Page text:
If doulos describes a true Christian and we are commanded to fulfill the great commission - then, logically, the 144,000 will evangelize. After all, they are servants. Ironically Marvin Rosenthal passes the evangelistic baton to them after the church is raptured because: "God will not leave Himself without a people on the earth" (The Pre-Wrath Rapture of the Church p 185).
Before Rosenthal, George Ladd (The Blessed Hope p 45) favorably cited anti-pretrib activist Nathaniel West. Unlike modern posttribbers and prewrathers, West believed the 144,000 are saved and sealed at the beginning of the 70th week as a result of the ministry of the two witnesses. Ostensibly this is because the Gentile church has been removed via martyrdom and persecution. West calls the 144,000 an "Israelitish Future Church." He certainly saw them as evangelists.
Ladd has the church experiencing the entire tribulation. It will be "sheltered from the wrath of God" but not from "tribulation at the hands of Antichrist" (pp 121-122). Is God really so selective with His protection? Why would God seal the Israelitish Church but not the Gentile Church? And how is Satan's Antichrist not a function of God's wrath?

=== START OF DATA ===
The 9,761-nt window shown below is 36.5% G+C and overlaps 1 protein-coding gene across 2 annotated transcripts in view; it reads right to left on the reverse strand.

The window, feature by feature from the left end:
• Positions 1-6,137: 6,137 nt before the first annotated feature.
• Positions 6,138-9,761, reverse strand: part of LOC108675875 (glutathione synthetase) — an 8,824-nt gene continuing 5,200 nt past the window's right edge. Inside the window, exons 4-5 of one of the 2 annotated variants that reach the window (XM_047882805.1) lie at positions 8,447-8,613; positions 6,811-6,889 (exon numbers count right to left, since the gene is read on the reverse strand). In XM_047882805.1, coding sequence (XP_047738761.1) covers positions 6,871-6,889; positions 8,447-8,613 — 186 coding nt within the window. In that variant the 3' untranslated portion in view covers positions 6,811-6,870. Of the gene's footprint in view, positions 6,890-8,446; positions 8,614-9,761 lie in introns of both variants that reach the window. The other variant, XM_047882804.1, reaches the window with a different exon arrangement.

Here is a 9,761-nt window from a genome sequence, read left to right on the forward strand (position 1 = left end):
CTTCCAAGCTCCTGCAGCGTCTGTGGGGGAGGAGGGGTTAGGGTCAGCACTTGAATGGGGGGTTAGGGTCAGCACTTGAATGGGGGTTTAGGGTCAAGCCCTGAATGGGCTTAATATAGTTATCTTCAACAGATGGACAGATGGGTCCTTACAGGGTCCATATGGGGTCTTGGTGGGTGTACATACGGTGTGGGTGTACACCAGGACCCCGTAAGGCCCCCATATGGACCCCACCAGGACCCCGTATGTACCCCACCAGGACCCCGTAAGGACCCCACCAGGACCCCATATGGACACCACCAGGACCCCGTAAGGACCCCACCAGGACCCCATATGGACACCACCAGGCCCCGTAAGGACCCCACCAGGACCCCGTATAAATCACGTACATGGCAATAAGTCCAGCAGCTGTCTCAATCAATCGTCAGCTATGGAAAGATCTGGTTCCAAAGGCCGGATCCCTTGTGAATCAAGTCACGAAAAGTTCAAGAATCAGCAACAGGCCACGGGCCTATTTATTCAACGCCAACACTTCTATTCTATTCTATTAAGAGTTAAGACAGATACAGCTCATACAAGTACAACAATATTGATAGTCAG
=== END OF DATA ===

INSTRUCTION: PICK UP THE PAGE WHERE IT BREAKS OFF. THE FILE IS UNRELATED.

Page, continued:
This leads me to the shifting-sand arguments against the pretrib use of Rev 3:10.
Because you have kept My command to persevere, I also will keep you from the hour of trial which shall come upon the whole world, to test those who dwell on the earth.
Various challenges have been put forward to refute this verse as pretribulational confirmation. Some assert the promise only applied to the Philadelphian church. Yet the trial which would come upon the whole world didn't eventuate during that time. Therefore, in principle, the promise is still applicable today.
Gundry compared the expression "keep you from" in Rev 3:10 with the same Greek grammar in John 17:15 to argue that the verse means "preserved within" the hour of trial. One wonders how this can be the case when we see tribulation martyrs. That position has been refuted at length in articles by likes of Richard Mayhue and Jeffrey Townshend. You can read their responses and decide for yourself.